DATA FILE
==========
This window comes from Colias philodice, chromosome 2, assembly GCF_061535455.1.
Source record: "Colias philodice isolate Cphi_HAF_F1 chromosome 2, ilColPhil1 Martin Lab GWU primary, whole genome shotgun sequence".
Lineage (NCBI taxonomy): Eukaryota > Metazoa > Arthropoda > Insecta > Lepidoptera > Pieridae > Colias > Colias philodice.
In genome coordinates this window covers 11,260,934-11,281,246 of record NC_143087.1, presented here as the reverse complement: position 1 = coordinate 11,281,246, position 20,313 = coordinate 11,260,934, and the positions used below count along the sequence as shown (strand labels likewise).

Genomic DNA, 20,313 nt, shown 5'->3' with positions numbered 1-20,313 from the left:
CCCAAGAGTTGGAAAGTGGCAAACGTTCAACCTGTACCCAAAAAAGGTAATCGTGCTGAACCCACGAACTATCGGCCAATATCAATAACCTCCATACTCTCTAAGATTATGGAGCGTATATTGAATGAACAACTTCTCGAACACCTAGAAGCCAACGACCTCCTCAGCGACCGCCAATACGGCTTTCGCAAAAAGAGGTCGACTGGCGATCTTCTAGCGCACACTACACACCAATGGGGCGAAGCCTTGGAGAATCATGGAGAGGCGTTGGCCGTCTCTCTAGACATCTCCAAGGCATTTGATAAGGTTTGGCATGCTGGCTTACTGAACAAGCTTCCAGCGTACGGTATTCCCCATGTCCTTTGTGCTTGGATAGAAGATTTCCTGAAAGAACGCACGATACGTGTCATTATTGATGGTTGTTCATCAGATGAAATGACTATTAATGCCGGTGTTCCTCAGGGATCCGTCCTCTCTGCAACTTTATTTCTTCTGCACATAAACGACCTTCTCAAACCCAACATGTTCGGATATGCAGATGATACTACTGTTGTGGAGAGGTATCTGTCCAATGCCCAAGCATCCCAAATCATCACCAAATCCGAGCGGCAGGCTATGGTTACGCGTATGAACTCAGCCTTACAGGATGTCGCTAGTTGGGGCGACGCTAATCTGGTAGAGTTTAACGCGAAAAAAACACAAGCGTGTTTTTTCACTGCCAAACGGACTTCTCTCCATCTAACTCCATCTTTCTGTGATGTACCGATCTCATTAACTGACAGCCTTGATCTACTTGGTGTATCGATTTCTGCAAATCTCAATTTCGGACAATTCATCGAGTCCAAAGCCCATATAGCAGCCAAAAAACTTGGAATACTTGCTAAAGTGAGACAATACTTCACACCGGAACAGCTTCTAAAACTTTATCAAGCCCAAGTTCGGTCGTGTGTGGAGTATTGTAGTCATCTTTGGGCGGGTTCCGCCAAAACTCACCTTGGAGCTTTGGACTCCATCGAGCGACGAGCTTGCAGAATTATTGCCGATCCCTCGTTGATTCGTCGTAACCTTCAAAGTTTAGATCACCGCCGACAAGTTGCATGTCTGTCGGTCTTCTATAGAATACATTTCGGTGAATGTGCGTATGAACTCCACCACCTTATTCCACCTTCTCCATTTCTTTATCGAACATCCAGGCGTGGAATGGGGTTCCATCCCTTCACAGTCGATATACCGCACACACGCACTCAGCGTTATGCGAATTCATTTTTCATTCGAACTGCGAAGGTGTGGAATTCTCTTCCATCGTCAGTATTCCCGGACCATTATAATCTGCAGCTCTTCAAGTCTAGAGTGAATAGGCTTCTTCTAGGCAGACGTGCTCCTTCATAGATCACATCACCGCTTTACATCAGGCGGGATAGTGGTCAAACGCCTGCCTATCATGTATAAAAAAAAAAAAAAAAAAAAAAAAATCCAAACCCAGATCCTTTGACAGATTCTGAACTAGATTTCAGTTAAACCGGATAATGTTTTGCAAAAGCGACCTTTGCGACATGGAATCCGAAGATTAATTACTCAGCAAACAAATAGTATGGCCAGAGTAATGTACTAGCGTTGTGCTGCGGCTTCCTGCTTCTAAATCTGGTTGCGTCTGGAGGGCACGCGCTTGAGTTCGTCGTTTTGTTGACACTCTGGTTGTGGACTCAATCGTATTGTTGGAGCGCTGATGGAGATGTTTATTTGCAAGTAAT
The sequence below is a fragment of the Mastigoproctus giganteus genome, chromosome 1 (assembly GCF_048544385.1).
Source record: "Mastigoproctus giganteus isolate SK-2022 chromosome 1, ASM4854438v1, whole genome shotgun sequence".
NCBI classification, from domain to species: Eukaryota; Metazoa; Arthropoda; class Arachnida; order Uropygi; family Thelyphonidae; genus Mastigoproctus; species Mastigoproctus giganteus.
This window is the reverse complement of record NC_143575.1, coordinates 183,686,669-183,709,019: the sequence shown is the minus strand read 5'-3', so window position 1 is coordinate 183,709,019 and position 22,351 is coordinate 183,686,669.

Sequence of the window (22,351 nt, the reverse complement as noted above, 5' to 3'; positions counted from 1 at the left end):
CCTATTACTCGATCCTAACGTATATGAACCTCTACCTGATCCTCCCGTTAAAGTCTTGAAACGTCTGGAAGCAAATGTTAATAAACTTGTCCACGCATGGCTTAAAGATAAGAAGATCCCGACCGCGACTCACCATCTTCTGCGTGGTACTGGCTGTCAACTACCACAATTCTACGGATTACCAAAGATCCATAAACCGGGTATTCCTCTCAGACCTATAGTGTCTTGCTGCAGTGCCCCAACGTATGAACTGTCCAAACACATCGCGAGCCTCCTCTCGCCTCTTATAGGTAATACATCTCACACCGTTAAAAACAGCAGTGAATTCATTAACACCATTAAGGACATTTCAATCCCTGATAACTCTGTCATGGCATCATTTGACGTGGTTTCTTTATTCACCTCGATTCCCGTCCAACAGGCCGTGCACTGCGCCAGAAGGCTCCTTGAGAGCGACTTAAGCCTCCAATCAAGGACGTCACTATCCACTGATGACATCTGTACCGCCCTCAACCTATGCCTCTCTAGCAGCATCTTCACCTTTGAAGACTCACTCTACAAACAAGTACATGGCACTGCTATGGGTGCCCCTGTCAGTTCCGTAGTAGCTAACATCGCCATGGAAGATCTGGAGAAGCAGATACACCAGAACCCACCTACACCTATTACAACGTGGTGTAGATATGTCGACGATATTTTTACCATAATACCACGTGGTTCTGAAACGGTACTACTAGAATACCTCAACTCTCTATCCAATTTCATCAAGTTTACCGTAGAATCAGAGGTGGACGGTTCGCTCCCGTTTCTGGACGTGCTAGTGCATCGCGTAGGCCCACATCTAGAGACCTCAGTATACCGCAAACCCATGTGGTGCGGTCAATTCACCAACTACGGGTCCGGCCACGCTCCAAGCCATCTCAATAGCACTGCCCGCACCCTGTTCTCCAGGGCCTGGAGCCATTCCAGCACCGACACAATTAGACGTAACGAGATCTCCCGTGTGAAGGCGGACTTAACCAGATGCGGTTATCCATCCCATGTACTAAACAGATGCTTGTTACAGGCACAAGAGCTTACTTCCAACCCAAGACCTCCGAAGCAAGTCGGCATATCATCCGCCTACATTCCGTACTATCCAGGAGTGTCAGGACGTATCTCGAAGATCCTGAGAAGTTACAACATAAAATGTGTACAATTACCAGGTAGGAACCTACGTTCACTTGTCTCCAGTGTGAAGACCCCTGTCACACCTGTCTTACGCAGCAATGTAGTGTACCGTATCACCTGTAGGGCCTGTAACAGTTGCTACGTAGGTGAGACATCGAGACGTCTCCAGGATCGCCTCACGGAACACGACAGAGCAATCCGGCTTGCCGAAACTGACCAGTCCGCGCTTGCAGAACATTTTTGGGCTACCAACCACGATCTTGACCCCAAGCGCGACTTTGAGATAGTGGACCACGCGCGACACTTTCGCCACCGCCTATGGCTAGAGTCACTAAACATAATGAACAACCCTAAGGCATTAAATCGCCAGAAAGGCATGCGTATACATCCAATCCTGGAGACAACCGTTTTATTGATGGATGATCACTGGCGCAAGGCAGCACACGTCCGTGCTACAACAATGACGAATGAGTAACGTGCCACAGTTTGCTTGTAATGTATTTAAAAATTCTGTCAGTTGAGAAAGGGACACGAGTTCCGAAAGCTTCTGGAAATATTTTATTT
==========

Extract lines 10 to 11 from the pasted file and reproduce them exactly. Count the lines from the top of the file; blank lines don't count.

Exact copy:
This window is the reverse complement of record NC_143575.1, coordinates 183,686,669-183,709,019: the sequence shown is the minus strand read 5'-3', so window position 1 is coordinate 183,709,019 and position 22,351 is coordinate 183,686,669.

Sequence of the window (22,351 nt, the reverse complement as noted above, 5' to 3'; positions counted from 1 at the left end):